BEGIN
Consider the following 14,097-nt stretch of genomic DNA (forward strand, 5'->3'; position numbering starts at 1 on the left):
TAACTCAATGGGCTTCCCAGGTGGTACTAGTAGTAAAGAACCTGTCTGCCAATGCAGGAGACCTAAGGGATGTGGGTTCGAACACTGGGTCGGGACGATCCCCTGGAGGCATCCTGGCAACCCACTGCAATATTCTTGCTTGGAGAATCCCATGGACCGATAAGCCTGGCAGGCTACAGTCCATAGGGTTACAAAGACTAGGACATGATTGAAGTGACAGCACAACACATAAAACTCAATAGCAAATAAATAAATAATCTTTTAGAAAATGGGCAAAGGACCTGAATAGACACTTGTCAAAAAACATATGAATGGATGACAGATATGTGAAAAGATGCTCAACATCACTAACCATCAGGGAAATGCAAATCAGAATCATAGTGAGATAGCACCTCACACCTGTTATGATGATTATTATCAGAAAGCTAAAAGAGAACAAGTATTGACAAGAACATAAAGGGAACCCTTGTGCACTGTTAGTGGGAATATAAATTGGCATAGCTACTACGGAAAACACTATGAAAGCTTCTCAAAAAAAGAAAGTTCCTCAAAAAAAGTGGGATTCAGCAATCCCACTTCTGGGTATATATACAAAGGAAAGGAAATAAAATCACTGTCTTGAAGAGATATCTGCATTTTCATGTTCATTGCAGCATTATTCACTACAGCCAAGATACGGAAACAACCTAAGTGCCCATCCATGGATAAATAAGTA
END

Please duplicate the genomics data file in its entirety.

Consider the following 14,097-nt stretch of genomic DNA (forward strand, 5'->3'; position numbering starts at 1 on the left):
TAACTCAATGGGCTTCCCAGGTGGTACTAGTAGTAAAGAACCTGTCTGCCAATGCAGGAGACCTAAGGGATGTGGGTTCGAACACTGGGTCGGGACGATCCCCTGGAGGCATCCTGGCAACCCACTGCAATATTCTTGCTTGGAGAATCCCATGGACCGATAAGCCTGGCAGGCTACAGTCCATAGGGTTACAAAGACTAGGACATGATTGAAGTGACAGCACAACACATAAAACTCAATAGCAAATAAATAAATAATCTTTTAGAAAATGGGCAAAGGACCTGAATAGACACTTGTCAAAAAACATATGAATGGATGACAGATATGTGAAAAGATGCTCAACATCACTAACCATCAGGGAAATGCAAATCAGAATCATAGTGAGATAGCACCTCACACCTGTTATGATGATTATTATCAGAAAGCTAAAAGAGAACAAGTATTGACAAGAACATAAAGGGAACCCTTGTGCACTGTTAGTGGGAATATAAATTGGCATAGCTACTACGGAAAACACTATGAAAGCTTCTCAAAAAAAGAAAGTTCCTCAAAAAAAGTGGGATTCAGCAATCCCACTTCTGGGTATATATACAAAGGAAAGGAAATAAAATCACTGTCTTGAAGAGATATCTGCATTTTCATGTTCATTGCAGCATTATTCACTACAGCCAAGATACGGAAACAACCTAAGTGCCCATCCATGGATAAATAAGTA